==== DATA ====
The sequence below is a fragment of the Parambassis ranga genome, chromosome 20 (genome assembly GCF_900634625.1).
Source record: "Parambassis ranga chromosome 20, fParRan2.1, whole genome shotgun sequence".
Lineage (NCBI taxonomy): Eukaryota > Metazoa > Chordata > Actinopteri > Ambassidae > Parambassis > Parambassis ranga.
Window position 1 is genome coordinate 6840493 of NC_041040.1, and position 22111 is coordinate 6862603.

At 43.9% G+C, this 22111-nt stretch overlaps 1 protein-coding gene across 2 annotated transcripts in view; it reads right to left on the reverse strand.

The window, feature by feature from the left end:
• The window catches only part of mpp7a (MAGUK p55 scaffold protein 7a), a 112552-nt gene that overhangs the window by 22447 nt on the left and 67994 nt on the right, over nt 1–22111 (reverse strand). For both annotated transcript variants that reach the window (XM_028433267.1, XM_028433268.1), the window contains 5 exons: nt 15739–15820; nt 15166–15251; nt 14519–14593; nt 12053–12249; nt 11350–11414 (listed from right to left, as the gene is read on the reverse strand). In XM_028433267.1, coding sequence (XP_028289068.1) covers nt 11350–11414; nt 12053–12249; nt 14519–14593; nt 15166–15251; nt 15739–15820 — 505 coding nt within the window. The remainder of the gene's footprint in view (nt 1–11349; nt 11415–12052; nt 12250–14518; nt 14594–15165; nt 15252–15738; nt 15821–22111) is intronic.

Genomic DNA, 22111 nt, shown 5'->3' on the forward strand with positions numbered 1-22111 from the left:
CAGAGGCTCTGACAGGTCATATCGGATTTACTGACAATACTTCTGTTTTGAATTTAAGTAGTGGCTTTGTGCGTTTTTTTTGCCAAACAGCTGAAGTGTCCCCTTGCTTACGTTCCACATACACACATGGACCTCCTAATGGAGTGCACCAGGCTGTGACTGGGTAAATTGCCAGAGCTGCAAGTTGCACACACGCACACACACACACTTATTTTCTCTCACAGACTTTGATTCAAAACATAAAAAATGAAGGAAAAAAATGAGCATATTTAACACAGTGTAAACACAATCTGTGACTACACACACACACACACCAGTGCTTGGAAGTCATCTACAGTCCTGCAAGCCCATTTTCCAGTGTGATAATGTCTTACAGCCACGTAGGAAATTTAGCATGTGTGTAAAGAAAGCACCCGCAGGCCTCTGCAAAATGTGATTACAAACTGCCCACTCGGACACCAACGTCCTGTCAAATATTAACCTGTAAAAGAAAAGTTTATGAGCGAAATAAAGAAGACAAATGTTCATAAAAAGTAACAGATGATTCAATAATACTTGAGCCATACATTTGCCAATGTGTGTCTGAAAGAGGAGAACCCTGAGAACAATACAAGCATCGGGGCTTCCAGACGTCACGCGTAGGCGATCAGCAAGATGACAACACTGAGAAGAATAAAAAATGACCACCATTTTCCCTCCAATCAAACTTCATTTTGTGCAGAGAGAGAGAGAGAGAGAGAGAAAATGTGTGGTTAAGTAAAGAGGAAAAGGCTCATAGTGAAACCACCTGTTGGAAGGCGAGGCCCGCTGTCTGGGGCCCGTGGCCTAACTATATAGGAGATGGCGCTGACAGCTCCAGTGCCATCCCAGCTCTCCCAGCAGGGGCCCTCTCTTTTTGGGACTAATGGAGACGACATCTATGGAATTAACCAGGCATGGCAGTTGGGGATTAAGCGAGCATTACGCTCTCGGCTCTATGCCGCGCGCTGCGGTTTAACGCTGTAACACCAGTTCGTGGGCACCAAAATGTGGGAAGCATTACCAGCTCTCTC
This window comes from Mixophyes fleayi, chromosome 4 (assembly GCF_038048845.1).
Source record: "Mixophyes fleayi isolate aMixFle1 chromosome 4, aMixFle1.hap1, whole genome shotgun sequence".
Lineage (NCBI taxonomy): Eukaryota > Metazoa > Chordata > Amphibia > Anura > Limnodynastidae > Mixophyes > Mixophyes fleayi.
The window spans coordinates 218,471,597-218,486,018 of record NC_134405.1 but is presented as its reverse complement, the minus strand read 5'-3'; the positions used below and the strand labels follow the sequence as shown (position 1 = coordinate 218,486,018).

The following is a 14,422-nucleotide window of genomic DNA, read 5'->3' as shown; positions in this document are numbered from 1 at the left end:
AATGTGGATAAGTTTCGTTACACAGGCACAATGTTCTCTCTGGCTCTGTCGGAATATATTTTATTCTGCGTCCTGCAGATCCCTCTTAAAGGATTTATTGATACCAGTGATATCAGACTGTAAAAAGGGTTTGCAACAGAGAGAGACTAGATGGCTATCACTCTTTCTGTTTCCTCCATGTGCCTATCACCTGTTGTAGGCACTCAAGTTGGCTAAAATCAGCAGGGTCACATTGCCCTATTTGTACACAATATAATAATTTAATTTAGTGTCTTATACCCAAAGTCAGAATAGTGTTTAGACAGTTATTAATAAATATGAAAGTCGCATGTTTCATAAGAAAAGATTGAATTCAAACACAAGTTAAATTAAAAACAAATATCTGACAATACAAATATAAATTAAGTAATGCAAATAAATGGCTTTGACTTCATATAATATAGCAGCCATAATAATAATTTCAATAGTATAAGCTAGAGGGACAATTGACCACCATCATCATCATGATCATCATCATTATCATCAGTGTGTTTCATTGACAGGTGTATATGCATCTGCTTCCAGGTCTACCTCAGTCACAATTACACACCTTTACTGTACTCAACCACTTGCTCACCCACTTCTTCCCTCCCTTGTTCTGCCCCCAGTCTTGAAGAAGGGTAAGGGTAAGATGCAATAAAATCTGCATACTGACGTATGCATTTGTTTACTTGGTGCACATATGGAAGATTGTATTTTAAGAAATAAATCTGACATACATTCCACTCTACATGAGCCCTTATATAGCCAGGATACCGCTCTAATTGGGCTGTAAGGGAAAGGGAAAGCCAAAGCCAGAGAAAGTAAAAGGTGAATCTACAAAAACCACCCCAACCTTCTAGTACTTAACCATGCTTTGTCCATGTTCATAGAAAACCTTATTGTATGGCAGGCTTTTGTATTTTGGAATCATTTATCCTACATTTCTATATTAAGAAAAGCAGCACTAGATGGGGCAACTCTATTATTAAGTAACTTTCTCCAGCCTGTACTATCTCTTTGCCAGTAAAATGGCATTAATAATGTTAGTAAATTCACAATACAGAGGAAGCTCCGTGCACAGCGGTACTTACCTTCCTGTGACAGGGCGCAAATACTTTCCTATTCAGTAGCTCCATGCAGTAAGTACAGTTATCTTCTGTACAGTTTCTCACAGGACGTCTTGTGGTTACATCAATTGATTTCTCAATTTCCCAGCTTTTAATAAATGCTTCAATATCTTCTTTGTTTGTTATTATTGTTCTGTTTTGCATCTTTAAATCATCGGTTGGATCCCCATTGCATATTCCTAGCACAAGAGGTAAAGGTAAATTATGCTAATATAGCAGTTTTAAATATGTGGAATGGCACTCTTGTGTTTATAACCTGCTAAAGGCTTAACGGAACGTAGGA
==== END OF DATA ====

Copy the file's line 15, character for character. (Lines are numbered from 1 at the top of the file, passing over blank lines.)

AATGTGGATAAGTTTCGTTACACAGGCACAATGTTCTCTCTGGCTCTGTCGGAATATATTTTATTCTGCGTCCTGCAGATCCCTCTTAAAGGATTTATTGATACCAGTGATATCAGACTGTAAAAAGGGTTTGCAACAGAGAGAGACTAGATGGCTATCACTCTTTCTGTTTCCTCCATGTGCCTATCACCTGTTGTAGGCACTCAAGTTGGCTAAAATCAGCAGGGTCACATTGCCCTATTTGTACACAATATAATAATTTAATTTAGTGTCTTATACCCAAAGTCAGAATAGTGTTTAGACAGTTATTAATAAATATGAAAGTCGCATGTTTCATAAGAAAAGATTGAATTCAAACACAAGTTAAATTAAAAACAAATATCTGACAATACAAATATAAATTAAGTAATGCAAATAAATGGCTTTGACTTCATATAATATAGCAGCCATAATAATAATTTCAATAGTATAAGCTAGAGGGACAATTGACCACCATCATCATCATGATCATCATCATTATCATCAGTGTGTTTCATTGACAGGTGTATATGCATCTGCTTCCAGGTCTACCTCAGTCACAATTACACACCTTTACTGTACTCAACCACTTGCTCACCCACTTCTTCCCTCCCTTGTTCTGCCCCCAGTCTTGAAGAAGGGTAAGGGTAAGATGCAATAAAATCTGCATACTGACGTATGCATTTGTTTACTTGGTGCACATATGGAAGATTGTATTTTAAGAAATAAATCTGACATACATTCCACTCTACATGAGCCCTTATATAGCCAGGATACCGCTCTAATTGGGCTGTAAGGGAAAGGGAAAGCCAAAGCCAGAGAAAGTAAAAGGTGAATCTACAAAAACCACCCCAACCTTCTAGTACTTAACCATGCTTTGTCCATGTTCATAGAAAACCTTATTGTATGGCAGGCTTTTGTATTTTGGAATCATTTATCCTACATTTCTATATTAAGAAAAGCAGCACTAGATGGGGCAACTCTATTATTAAGTAACTTTCTCCAGCCTGTACTATCTCTTTGCCAGTAAAATGGCATTAATAATGTTAGTAAATTCACAATACAGAGGAAGCTCCGTGCACAGCGGTACTTACCTTCCTGTGACAGGGCGCAAATACTTTCCTATTCAGTAGCTCCATGCAGTAAGTACAGTTATCTTCTGTACAGTTTCTCACAGGACGTCTTGTGGTTACATCAATTGATTTCTCAATTTCCCAGCTTTTAATAAATGCTTCAATATCTTCTTTGTTTGTTATTATTGTTCTGTTTTGCATCTTTAAATCATCGGTTGGATCCCCATTGCATATTCCTAGCACAAGAGGTAAAGGTAAATTATGCTAATATAGCAGTTTTAAATATGTGGAATGGCACTCTTGTGTTTATAACCTGCTAAAGGCTTAACGGAACGTAGGA